What Was Wrong With Andreas Lubitz's Vision? The Germanwings Co-Pilot Was Hiding This Information

The latest update on Andreas Lubitz reveals the Germanwings co-pilot was suffering from retinal detachment, an eye condition in which the eye’s retina separates from surrounding tissue, impairing a person's vision and possibly leading to permanent vision loss if not treated quickly. While investigators remain unsure of the cause of Lubitz’s detached retina — Reuters reports the cause could by either physical or psychological — it’s believed that this eye diagnosis could be connected to Lubitz’s other medical issues, including depression and severe stress.

The revelation about Lubitz’s vision problems could shed more light on investigators’ discovery of anti-depressants at Lubitz’s house, as well as evidence of treatment from neurologists and psychiatrists and a sick note for the day he flew the plane that had been torn up. Reuters reports German newspaper Welt am Sonntag said that police also found personal notes revealing Lubitz suffered from “severe subjective overstress symptoms.”

So, how would a detached retina fit into the story? Well, while retinal detachment can occur organically, it can also be caused by psychosomatic illness, which is when psychological issues bear physical consequences, and some believe Lubitz was suffering from it. The possibility exists that Lubitz’s detached retina could be, at least in part, spurred by his extreme levels of stress. The detached retina reportedly further compounded Lubitz’s stress, as impaired vision could have cost him his job as a pilot.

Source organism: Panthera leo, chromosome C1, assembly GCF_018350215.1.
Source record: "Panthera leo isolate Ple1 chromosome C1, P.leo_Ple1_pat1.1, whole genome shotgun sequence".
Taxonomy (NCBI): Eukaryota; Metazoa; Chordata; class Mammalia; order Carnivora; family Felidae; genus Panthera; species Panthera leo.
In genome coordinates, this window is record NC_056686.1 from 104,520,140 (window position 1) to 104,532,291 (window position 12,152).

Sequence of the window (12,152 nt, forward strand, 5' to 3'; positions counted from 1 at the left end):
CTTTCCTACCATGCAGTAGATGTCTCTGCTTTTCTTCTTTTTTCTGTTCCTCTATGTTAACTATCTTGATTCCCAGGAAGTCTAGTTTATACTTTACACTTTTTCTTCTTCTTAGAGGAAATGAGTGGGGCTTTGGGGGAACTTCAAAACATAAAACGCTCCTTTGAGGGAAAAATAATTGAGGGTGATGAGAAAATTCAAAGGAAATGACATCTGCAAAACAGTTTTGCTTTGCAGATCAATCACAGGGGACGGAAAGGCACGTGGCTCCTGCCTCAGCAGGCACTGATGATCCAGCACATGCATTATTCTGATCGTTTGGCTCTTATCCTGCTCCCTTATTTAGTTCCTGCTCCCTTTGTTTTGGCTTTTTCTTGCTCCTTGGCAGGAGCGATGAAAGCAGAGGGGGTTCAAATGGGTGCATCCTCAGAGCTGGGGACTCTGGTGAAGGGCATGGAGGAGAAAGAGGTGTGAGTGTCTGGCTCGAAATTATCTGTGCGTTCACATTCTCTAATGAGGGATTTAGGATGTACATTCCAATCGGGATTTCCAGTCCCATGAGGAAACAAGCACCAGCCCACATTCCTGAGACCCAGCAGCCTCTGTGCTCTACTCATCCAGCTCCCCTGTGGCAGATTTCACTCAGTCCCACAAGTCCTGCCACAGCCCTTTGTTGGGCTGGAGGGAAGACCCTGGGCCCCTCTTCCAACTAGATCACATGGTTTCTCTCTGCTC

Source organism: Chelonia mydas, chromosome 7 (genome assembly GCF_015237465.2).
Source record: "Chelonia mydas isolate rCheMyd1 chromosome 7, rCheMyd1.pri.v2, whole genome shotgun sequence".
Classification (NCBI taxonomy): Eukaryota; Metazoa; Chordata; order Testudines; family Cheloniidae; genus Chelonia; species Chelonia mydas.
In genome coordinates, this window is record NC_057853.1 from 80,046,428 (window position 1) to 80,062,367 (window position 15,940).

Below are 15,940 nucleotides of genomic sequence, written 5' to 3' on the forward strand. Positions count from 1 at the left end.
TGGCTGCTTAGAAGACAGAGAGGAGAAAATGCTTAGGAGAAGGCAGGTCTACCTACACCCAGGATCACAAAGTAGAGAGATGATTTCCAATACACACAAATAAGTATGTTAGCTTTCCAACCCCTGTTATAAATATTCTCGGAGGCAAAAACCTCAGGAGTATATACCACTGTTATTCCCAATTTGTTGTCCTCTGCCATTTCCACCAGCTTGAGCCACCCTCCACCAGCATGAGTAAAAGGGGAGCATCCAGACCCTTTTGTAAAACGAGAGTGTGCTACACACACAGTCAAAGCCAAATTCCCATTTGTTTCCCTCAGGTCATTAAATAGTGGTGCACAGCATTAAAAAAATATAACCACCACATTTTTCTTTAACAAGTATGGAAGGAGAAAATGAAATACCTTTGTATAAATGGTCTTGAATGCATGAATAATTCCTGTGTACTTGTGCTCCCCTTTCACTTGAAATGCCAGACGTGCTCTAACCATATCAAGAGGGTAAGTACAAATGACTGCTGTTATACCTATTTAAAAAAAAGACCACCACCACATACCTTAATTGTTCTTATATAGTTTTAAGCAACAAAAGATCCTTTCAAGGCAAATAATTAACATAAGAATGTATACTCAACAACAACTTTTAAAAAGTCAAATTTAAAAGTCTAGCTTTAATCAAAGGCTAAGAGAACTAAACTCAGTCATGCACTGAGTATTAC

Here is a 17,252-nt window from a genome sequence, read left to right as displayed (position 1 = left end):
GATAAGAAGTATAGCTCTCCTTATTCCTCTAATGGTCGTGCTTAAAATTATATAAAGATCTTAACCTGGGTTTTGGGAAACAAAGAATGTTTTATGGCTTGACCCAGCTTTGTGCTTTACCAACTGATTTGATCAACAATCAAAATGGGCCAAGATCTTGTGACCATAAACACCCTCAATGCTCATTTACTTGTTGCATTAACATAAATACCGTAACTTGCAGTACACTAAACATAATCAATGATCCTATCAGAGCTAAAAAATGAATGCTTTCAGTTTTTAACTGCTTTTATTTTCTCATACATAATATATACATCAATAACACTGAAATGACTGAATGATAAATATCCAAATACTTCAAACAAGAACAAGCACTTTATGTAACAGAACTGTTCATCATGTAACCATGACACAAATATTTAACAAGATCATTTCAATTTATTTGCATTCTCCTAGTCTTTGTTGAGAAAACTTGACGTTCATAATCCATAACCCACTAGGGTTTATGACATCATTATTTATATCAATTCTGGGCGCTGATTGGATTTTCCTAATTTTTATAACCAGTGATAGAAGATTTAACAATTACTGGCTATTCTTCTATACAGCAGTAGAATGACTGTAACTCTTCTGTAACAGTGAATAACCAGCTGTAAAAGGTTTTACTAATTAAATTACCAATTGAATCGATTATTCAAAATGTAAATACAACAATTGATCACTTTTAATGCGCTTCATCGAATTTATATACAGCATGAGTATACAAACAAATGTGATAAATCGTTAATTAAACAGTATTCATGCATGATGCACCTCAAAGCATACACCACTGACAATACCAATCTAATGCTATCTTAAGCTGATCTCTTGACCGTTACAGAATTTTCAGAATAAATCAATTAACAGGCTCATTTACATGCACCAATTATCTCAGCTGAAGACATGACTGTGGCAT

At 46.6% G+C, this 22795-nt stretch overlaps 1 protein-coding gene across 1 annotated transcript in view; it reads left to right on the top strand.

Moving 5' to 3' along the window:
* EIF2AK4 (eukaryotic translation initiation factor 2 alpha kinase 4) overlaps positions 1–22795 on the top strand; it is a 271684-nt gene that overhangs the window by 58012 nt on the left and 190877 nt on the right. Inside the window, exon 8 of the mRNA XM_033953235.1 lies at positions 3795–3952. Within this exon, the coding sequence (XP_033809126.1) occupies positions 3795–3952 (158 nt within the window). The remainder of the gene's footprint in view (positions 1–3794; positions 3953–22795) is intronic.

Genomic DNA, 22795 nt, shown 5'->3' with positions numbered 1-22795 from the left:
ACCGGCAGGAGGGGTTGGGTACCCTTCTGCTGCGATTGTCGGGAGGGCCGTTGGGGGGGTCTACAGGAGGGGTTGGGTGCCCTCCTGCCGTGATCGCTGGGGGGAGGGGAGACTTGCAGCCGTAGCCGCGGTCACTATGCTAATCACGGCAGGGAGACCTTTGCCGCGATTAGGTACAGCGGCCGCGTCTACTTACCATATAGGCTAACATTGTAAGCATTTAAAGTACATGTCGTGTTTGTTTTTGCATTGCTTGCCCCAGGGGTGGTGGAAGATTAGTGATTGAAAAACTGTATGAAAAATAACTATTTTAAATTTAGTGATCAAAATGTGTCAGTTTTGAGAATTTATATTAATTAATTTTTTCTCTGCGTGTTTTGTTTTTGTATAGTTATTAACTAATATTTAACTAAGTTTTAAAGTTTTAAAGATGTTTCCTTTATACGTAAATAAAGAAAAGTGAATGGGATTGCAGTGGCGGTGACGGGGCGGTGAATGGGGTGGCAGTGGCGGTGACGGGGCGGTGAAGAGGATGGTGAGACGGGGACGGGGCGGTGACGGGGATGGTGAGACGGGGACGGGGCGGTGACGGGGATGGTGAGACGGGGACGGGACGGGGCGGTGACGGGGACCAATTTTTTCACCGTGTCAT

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Aside from these physical and psychological issues, investigators are also reporting the Lubitz might have been suffering emotionally as well. Investigators are looking into claims from an ex-girlfriend who said she noticed signs of instability, and told a German newspaper that he once told her he would “do something” so that “everyone will know my name.” She also said that Lubitz frequently had nightmares from which he would wake up screaming: "We are crashing."

But while some noticed signs that something seemed off with Lubitz, most say they didn’t notice anything amiss with Lubitz or his demeanor. In fact, The New York Times notes that "normal" is the adjective that seems to come up repeatedly when people are asked to describe Lubitz. Lubitz did not inform his employer about his vision problems, and he seems to have left most others in the dark about whatever other issues he might have been working through.

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As the investigation into exactly what happened on that tragic Germanwings flight continues, Lubitz's eye injury might very well serve as a window into whatever else might have been going on.

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